Sustainable living: White Violet Center for Eco-Justice interns gain from the land

Saint Mother Theodore Guerin composed that the white violet represents the best of what she wanted Siblings of Providence and trainees to be: strong and enduring; rooted where they are planted; females whose goodness and beauty radiate beyond Saint Mary-of-the-Woods.

Today, at White Violet Center for Eco-Justice (WVC) at Saint Mary-of-the-Woods, Indiana, a ministry of the Sisters of Providence, there are interns who represent those traits.

John Michael and Tara Elmore signed on for a year-long internship at WVC starting in March. Tara works with the alpacas and John Michael works in the 5-acre naturally grown garden.

They want finding out everything they can about farm living. They wished to be immersed in a farming experience to see if they were cut out for having their own farm at some point. Or not.

The story of how they came to WVC is interesting. They fulfilled in college, both finished in 2000 from Indiana State University in Terre Haute and started working. John Michael in banking and Tara in both radio and childcare.

Although happy in their careers for many years, they started believing they might want a modification. John Michael didn’t like staring at a computer screen all day and Tara was needing a break from working difficult hours as a radio video jockey who worked weekends and last minute events.

After much conversation, preparation, conserving and training, they chose to stop their jobs and attempt to walk throughout the country.
” We dipped our toes in the Atlantic and started our journey westward,” Tara said.

” We got about 850 miles to someplace in the middle of Illinois and we broke down physically,” John Michael said.

They took a time-out and chose to finish their adventure by striking the highway by car, attempting to follow as near where they would’ve walked as possible.

” So we kept eliminating west for another two and a half months,” John Michael said.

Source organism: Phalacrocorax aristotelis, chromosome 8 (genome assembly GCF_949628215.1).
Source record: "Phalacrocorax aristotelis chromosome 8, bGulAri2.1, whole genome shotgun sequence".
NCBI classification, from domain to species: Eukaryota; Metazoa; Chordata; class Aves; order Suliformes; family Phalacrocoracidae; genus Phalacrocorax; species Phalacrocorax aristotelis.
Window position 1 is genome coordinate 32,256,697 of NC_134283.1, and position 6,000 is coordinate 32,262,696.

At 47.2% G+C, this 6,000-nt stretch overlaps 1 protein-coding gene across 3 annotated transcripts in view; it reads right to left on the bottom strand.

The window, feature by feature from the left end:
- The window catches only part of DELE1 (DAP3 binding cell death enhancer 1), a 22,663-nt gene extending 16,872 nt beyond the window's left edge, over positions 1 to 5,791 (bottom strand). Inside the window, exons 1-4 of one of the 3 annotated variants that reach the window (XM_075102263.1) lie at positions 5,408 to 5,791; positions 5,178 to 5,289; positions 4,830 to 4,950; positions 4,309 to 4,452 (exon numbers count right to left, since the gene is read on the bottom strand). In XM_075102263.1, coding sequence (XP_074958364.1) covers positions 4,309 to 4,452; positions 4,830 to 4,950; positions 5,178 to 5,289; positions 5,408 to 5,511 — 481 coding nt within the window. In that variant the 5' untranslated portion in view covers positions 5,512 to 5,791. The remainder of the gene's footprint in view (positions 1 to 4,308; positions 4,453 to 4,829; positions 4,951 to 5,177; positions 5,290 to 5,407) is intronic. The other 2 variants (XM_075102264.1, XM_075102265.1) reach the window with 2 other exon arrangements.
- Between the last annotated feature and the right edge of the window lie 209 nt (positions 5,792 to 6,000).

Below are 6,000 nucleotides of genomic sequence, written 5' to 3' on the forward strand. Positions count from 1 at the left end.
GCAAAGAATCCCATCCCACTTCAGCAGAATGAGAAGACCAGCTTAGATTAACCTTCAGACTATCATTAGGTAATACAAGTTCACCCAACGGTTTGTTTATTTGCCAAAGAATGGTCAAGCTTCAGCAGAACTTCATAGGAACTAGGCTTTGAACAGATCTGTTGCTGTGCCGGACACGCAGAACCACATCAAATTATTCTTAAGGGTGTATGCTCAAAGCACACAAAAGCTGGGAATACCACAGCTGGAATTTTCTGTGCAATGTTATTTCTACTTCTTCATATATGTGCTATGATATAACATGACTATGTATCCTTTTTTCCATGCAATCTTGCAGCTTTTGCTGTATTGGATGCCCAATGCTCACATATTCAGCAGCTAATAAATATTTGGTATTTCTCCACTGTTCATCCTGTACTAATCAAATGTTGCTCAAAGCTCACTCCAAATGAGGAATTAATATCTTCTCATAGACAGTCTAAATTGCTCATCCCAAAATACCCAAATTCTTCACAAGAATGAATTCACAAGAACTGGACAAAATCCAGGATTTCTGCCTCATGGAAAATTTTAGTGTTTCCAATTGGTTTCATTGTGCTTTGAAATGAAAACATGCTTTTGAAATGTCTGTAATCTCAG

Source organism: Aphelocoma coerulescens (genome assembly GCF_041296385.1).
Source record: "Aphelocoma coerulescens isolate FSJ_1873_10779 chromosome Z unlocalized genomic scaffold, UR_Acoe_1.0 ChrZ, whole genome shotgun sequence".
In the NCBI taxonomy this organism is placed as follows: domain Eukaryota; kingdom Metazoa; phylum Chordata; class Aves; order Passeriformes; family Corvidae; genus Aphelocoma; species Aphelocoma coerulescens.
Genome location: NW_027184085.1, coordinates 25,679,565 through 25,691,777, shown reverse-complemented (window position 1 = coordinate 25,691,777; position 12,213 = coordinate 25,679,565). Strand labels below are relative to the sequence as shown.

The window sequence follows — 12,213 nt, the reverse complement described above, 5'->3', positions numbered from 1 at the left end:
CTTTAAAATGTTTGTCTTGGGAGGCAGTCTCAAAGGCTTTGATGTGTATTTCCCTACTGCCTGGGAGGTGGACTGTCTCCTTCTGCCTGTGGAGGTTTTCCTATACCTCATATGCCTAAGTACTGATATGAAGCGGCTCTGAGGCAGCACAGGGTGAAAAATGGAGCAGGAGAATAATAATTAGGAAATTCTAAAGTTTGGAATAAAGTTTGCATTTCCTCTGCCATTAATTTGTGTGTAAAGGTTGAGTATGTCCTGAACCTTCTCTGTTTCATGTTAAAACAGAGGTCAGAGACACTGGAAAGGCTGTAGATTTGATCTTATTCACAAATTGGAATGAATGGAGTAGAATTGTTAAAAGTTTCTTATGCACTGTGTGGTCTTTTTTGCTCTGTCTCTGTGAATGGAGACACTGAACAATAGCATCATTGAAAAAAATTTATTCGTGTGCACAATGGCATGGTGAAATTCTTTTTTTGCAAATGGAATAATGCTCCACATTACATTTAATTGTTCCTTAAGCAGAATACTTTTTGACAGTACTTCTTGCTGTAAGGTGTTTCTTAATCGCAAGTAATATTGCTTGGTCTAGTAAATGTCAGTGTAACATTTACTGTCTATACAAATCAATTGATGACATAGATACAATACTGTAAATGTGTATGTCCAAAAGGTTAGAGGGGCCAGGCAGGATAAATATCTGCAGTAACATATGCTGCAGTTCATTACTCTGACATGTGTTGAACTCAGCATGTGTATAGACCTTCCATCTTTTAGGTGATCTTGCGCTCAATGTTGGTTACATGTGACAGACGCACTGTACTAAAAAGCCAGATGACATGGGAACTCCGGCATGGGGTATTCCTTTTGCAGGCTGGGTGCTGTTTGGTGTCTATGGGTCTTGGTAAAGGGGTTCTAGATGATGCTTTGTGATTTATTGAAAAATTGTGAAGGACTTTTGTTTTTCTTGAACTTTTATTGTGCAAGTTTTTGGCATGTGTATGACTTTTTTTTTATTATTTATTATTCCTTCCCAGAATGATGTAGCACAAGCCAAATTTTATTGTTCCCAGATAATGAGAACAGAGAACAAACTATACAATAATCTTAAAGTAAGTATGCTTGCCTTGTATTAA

Whether by foot or by vehicle they count on strangers for places to put their tent and sleep every night.

” Typically that’s going to be farmers because they’re going to have sufficient land for that,” John Michael stated. “So we spent a long time on some little farms.”

Tara has good friends from high school dealing with a sustainable farm in California, so they spent about a week there assisting plant nut and fruit trees, gathering plums and raspberries and cleaning up after chickens and ducks.

” We really simply sort of fell in love with that entire way of life,” John Michael said. “We believe.”

So that led to more conversation, preparation and exploration about owning a farm at some point. They chose to try to offer their house in Terre Haute and check out farm learning experiences.

“We believed much better than just go purchase 20 acres and see if we can make it occur that we better practice first,” John Michael stated.

Sibling Paula Modaff suggested to John Michael’s mom that they have a look at the internship program at WVC. They did. They applied and were accepted. Their house offered in February and they started their internship in March.

“It’s Providential, right?” Tara said.

Since then they have actually experienced the daily of organic gardening for a Community Supported Agriculture program and farmers’ market and caring for about 40 alpacas.

“We’re attempting to find out as much as possible about all elements,” Tara said.

Being on the other side of the fence for a year will give the Elmores the experience they need to choose what the next step on their life journey will be. If they choose to someday own a farm that allows others to do what they have actually done at WVC or whether they join the Peace Corp and assist people grow food in their communities, the nuggets they take from WVC and the Sisters of Providence will stick with them constantly. They’ll be strong and endure, but always be rooted where they were planted.